Adrian Beltre hates being out of the lineup more than just about anything, maybe more than anything, and that includes talking to the media.
He wants to help his team win and is disappointed every time an injury prevents him from making a contribution. So, the past week hasn’t been an enjoyable one for the four-time All-Star.
A strained left hamstring kept him out of the Texas Rangers’ lineup Wednesday for a seventh straight game, but he isn’t expecting there to be an eighth Thursday. Beltre will likely start for the first time since June 8 as the Rangers wrap up a four-game series against the Oakland A’s.
To be able to do that, the interest has to be there. There is a thirst for learning, a desire to be better than most.
Rangers manager Jeff Banister on Jurickson Profar
Sign Up and Save
Get six months of free digital access to the Star-Telegram
“It’s good enough to be out there,” Beltre said before Derek Holland faced Sonny Gray in a late game at Oakland Coliseum.
But to say Beltre hasn’t made a contribution isn’t accurate. Though his bat and glove hadn’t directly been a part of to the Rangers going 4-2 without him, something Beltre did Tuesday played a role in a 10-6 victory.
He was a tutor to Jurickson Profar.
Third baseman Adrian Beltre has won four Gold Gloves in his career, and in 2011 and 2012 he won the Platinum Glove in fan voting as the best defensive player in the American League.
Profar, who made his seventh straight start at third base Wednesday, approached Beltre before Tuesday’s game and asked the veteran for help with his timing at third base.
Profar is a career middle infielder, and he hadn’t played third base since 2013. His timing on grounders was off, as illustrated by an error Monday and another bobble in the series at Seattle that led to a throwing error.
He needed a solution, and Beltre, a four-time Gold Glove winner, provided it.
“He said a lot of things,” Profar said. “I told him I wasn’t feeling comfortable. I told him I’m locking up at third base because I had my timing off. At third base, balls come very quickly.
“That’s what he saw, too, and we talked and we practiced during BP. And I’m feeling very comfortable.”
Profar had his best game in the field a few hours later. He dived to his left to rob Danny Valencia of an RBI single in the first inning, a key play, and a few innings later robbed Valencia again by charging a chopper past the mound, bare-handing the ball and firing to first base.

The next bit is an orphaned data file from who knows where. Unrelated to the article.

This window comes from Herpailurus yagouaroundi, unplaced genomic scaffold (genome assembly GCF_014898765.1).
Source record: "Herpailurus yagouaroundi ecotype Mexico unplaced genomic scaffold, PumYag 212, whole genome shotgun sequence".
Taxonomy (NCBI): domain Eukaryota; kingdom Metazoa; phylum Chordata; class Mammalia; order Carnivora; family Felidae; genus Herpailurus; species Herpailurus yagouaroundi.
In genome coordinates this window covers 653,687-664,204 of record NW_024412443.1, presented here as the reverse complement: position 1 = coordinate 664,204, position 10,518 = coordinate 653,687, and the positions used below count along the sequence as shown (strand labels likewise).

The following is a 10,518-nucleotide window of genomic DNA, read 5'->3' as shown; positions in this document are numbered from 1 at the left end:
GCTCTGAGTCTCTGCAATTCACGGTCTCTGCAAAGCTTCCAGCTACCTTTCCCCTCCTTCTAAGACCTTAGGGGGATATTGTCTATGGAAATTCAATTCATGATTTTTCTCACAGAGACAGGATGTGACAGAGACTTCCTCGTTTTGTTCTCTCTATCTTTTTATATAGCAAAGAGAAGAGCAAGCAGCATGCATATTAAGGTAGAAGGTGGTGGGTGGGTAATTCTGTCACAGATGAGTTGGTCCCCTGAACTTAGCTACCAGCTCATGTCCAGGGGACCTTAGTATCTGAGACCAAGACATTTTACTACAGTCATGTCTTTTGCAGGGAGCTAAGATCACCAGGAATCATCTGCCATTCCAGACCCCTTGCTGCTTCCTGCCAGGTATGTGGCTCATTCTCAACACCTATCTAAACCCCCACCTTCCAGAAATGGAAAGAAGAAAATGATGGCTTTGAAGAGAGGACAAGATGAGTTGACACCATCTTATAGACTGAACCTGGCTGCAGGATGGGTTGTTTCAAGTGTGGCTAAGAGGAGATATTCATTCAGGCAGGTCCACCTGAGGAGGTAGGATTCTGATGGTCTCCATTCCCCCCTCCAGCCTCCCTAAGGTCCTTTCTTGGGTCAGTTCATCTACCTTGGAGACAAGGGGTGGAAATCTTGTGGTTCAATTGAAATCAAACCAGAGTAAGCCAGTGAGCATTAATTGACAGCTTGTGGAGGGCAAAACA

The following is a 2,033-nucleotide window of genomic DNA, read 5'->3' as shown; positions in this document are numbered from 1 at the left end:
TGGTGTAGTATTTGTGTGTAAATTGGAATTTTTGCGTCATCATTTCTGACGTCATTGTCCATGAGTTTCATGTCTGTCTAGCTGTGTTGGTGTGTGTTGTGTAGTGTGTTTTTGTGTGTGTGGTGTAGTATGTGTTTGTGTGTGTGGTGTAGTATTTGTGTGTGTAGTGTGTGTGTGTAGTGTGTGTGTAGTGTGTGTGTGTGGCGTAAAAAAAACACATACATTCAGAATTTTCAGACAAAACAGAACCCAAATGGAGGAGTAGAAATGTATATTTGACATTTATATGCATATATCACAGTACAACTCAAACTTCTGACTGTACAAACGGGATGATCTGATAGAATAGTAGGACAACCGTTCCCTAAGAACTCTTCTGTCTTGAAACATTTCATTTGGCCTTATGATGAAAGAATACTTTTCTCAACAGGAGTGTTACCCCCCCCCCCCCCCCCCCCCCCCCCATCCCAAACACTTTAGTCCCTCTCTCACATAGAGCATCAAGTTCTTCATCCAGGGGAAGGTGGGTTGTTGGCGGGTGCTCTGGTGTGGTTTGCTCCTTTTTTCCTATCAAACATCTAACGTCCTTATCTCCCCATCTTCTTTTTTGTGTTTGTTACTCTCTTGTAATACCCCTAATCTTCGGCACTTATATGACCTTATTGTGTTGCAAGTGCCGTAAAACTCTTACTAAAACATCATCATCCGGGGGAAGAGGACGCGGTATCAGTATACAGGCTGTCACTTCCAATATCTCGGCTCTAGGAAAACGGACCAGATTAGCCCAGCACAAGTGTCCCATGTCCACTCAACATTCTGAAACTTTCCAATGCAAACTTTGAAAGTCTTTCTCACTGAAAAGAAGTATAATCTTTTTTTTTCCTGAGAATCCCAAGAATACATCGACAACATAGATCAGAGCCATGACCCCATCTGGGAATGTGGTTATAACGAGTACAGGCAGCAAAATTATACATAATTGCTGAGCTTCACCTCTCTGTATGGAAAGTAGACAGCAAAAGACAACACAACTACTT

“They were really good plays,” Beltre said. “Don’t give me any credit. He’s the one who caught the balls.”
Beltre gave Profar suggestions on how to fix his timing, but the key piece of advice was to expect that every ball will be hit to him.
Surely, Profar couldn’t have just picked up Beltre’s tips that quickly, right?
“Don’t ask me those questions,” Beltre said. “Ask him.”
Don’t give me any credit. He’s the one who caught the balls.
Adrian Beltre on tutoring Jurickson Profar
Said Profar: “Yes. That helped me a lot. He told me to expect every ball. I wasn’t getting ready on time. Now I’m just getting ready and expecting every ball.”
That kind of aptitude isn’t found in every player. Manager Jeff Banister said that Profar, at only 23, has proven to be a quicker learner than most of his peers. Profar wants to be great, and he’s not afraid to ask, or to proud to ask, for help.
“To be able to do that, the interest has to be there,” Banister said. “There is a thirst for learning, a desire to be better than most.
“Not every player is vulnerable to be taught. Most every one of these guys has been the best of the best at some point, so, ‘Why do I need to be coached?’ But that’s not the case. There comes a time when self-evaluation is crucial, too, and I think he does that very well.”
But Profar’s time at third base might be up. Banister said that he is comfortable with Beltre’s health after watching him run Wednesday and after consulting the training staff. The only test remaining for Beltre to pass is to play.
7 Consecutive games missed by Adrian Beltre because of a left hamstring that was strained June 8 against Houston
Beltre said that there is still discomfort in the hamstring, which he injured last week while running to second base on a Prince Fielder single late in a game against Houston. The only issue he sees, though, is running.
Beltre has been taking batting practice, and he said that he shouldn’t be limited defensively. He expects that he will have to manage his injury for up to two weeks before it is 100 percent.
“He’s in a good place,” Banister said. “When he’s ready, we want him back in the lineup and on the field.”
Beltre, apparently, is a good teacher, too. He was working with a good pupil.
“It was beautiful to watch those two go back and forth,” Banister said.
Rangers at Athletics
2:35 p.m. Thursday, FSSW